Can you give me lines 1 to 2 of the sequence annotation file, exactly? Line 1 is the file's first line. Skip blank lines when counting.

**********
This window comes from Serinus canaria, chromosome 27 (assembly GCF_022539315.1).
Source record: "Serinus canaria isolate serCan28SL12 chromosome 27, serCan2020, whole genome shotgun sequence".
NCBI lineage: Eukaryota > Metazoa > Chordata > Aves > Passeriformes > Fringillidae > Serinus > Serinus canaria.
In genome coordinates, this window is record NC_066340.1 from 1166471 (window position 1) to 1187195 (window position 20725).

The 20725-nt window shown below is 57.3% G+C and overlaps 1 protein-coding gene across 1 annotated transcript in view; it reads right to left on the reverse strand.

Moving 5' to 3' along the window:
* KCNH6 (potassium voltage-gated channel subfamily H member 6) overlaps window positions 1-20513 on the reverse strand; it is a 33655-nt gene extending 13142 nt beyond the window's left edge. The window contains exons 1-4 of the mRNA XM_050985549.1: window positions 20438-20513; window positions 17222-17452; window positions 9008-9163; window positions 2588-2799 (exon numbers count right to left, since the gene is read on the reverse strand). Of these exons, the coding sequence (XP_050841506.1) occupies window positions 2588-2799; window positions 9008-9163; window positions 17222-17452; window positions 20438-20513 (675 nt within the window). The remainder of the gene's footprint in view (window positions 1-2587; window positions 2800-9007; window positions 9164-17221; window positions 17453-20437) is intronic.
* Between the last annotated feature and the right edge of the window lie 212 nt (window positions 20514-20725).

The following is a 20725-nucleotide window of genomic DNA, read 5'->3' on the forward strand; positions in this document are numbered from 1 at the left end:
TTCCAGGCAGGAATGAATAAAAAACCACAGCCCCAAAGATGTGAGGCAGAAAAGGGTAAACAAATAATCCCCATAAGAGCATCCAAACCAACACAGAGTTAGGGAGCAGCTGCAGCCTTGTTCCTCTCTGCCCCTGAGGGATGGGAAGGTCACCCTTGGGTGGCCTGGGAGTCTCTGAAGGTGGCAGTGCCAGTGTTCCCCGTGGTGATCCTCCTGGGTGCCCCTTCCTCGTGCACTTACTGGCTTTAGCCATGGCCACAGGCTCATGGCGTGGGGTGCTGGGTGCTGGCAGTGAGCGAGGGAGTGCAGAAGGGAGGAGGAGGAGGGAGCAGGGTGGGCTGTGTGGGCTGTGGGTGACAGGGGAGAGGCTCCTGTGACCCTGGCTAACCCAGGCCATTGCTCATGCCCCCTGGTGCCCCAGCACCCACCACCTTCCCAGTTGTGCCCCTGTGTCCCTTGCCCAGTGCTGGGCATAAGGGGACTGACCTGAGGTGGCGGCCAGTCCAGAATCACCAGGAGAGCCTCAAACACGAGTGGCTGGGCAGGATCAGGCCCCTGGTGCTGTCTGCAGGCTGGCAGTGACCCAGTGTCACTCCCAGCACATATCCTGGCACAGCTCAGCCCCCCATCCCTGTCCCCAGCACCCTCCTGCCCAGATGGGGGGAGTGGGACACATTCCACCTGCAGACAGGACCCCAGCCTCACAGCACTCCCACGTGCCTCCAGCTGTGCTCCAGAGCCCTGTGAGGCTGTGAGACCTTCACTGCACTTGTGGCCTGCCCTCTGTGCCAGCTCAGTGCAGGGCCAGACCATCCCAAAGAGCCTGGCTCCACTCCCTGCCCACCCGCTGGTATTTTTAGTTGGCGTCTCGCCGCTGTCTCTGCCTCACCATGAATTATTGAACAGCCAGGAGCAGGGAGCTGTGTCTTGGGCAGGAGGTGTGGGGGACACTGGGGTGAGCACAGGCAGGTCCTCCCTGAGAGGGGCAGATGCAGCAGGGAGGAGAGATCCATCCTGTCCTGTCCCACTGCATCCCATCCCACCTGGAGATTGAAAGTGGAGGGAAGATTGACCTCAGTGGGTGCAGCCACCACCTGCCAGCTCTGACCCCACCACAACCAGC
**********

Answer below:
This window comes from Serinus canaria, chromosome 27 (assembly GCF_022539315.1).
Source record: "Serinus canaria isolate serCan28SL12 chromosome 27, serCan2020, whole genome shotgun sequence".